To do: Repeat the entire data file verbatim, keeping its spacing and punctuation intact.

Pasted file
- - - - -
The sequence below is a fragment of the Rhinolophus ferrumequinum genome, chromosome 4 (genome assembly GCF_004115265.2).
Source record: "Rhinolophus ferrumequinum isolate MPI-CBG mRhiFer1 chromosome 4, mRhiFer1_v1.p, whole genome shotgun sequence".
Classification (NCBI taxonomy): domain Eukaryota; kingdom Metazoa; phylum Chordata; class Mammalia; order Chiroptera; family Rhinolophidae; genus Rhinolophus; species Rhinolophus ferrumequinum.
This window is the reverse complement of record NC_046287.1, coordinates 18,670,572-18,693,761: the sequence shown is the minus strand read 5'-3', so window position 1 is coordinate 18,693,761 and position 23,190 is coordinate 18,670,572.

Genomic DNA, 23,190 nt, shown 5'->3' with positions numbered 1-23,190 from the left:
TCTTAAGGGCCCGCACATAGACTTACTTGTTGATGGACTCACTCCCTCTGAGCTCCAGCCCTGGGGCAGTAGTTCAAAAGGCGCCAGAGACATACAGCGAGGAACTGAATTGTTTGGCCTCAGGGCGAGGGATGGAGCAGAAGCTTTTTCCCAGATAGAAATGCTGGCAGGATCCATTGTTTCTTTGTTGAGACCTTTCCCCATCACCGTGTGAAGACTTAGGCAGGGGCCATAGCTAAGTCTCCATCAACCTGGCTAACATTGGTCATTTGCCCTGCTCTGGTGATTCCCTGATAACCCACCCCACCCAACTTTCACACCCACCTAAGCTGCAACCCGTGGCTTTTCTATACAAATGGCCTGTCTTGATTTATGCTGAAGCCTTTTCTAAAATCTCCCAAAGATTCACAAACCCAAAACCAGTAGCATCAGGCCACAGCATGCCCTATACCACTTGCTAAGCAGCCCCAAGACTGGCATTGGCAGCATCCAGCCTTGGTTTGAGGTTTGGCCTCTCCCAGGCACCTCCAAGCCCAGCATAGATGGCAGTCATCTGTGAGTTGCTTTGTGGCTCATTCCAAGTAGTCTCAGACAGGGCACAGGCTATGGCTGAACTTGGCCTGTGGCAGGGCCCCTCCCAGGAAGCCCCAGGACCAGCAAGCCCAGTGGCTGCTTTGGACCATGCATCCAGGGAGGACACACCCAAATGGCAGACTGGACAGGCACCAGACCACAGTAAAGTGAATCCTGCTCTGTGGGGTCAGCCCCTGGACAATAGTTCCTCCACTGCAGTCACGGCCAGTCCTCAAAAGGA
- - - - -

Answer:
The sequence below is a fragment of the Rhinolophus ferrumequinum genome, chromosome 4 (genome assembly GCF_004115265.2).
Source record: "Rhinolophus ferrumequinum isolate MPI-CBG mRhiFer1 chromosome 4, mRhiFer1_v1.p, whole genome shotgun sequence".
Classification (NCBI taxonomy): domain Eukaryota; kingdom Metazoa; phylum Chordata; class Mammalia; order Chiroptera; family Rhinolophidae; genus Rhinolophus; species Rhinolophus ferrumequinum.
This window is the reverse complement of record NC_046287.1, coordinates 18,670,572-18,693,761: the sequence shown is the minus strand read 5'-3', so window position 1 is coordinate 18,693,761 and position 23,190 is coordinate 18,670,572.

Genomic DNA, 23,190 nt, shown 5'->3' with positions numbered 1-23,190 from the left:
TCTTAAGGGCCCGCACATAGACTTACTTGTTGATGGACTCACTCCCTCTGAGCTCCAGCCCTGGGGCAGTAGTTCAAAAGGCGCCAGAGACATACAGCGAGGAACTGAATTGTTTGGCCTCAGGGCGAGGGATGGAGCAGAAGCTTTTTCCCAGATAGAAATGCTGGCAGGATCCATTGTTTCTTTGTTGAGACCTTTCCCCATCACCGTGTGAAGACTTAGGCAGGGGCCATAGCTAAGTCTCCATCAACCTGGCTAACATTGGTCATTTGCCCTGCTCTGGTGATTCCCTGATAACCCACCCCACCCAACTTTCACACCCACCTAAGCTGCAACCCGTGGCTTTTCTATACAAATGGCCTGTCTTGATTTATGCTGAAGCCTTTTCTAAAATCTCCCAAAGATTCACAAACCCAAAACCAGTAGCATCAGGCCACAGCATGCCCTATACCACTTGCTAAGCAGCCCCAAGACTGGCATTGGCAGCATCCAGCCTTGGTTTGAGGTTTGGCCTCTCCCAGGCACCTCCAAGCCCAGCATAGATGGCAGTCATCTGTGAGTTGCTTTGTGGCTCATTCCAAGTAGTCTCAGACAGGGCACAGGCTATGGCTGAACTTGGCCTGTGGCAGGGCCCCTCCCAGGAAGCCCCAGGACCAGCAAGCCCAGTGGCTGCTTTGGACCATGCATCCAGGGAGGACACACCCAAATGGCAGACTGGACAGGCACCAGACCACAGTAAAGTGAATCCTGCTCTGTGGGGTCAGCCCCTGGACAATAGTTCCTCCACTGCAGTCACGGCCAGTCCTCAAAAGGA